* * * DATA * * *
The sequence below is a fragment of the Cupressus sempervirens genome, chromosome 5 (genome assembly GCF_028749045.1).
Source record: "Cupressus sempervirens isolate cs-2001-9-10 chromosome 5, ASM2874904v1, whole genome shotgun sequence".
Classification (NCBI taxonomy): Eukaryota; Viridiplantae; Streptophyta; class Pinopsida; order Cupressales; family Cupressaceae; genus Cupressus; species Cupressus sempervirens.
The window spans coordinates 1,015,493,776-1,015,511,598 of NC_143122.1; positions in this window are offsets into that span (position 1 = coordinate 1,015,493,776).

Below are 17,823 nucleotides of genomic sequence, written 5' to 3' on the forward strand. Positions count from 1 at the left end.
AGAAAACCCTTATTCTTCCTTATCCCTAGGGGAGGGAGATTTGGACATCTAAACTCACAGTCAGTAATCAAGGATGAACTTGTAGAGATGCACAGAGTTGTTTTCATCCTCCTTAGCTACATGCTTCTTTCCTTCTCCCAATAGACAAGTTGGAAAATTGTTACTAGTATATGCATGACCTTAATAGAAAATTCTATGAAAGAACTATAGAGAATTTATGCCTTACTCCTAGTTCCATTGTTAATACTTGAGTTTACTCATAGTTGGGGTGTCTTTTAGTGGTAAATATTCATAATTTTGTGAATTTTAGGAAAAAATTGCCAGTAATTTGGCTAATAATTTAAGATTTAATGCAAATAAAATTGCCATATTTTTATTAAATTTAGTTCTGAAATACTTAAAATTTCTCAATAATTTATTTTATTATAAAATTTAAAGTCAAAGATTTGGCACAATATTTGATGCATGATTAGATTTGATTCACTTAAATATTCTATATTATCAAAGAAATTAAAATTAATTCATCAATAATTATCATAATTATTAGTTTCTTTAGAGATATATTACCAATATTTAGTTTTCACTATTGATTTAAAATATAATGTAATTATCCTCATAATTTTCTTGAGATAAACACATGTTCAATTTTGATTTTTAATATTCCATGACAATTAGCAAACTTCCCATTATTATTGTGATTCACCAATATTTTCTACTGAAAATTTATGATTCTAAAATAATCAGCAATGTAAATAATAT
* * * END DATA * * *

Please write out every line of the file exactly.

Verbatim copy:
The sequence below is a fragment of the Cupressus sempervirens genome, chromosome 5 (genome assembly GCF_028749045.1).
Source record: "Cupressus sempervirens isolate cs-2001-9-10 chromosome 5, ASM2874904v1, whole genome shotgun sequence".
Classification (NCBI taxonomy): Eukaryota; Viridiplantae; Streptophyta; class Pinopsida; order Cupressales; family Cupressaceae; genus Cupressus; species Cupressus sempervirens.
The window spans coordinates 1,015,493,776-1,015,511,598 of NC_143122.1; positions in this window are offsets into that span (position 1 = coordinate 1,015,493,776).

Below are 17,823 nucleotides of genomic sequence, written 5' to 3' on the forward strand. Positions count from 1 at the left end.
AGAAAACCCTTATTCTTCCTTATCCCTAGGGGAGGGAGATTTGGACATCTAAACTCACAGTCAGTAATCAAGGATGAACTTGTAGAGATGCACAGAGTTGTTTTCATCCTCCTTAGCTACATGCTTCTTTCCTTCTCCCAATAGACAAGTTGGAAAATTGTTACTAGTATATGCATGACCTTAATAGAAAATTCTATGAAAGAACTATAGAGAATTTATGCCTTACTCCTAGTTCCATTGTTAATACTTGAGTTTACTCATAGTTGGGGTGTCTTTTAGTGGTAAATATTCATAATTTTGTGAATTTTAGGAAAAAATTGCCAGTAATTTGGCTAATAATTTAAGATTTAATGCAAATAAAATTGCCATATTTTTATTAAATTTAGTTCTGAAATACTTAAAATTTCTCAATAATTTATTTTATTATAAAATTTAAAGTCAAAGATTTGGCACAATATTTGATGCATGATTAGATTTGATTCACTTAAATATTCTATATTATCAAAGAAATTAAAATTAATTCATCAATAATTATCATAATTATTAGTTTCTTTAGAGATATATTACCAATATTTAGTTTTCACTATTGATTTAAAATATAATGTAATTATCCTCATAATTTTCTTGAGATAAACACATGTTCAATTTTGATTTTTAATATTCCATGACAATTAGCAAACTTCCCATTATTATTGTGATTCACCAATATTTTCTACTGAAAATTTATGATTCTAAAATAATCAGCAATGTAAATAATAT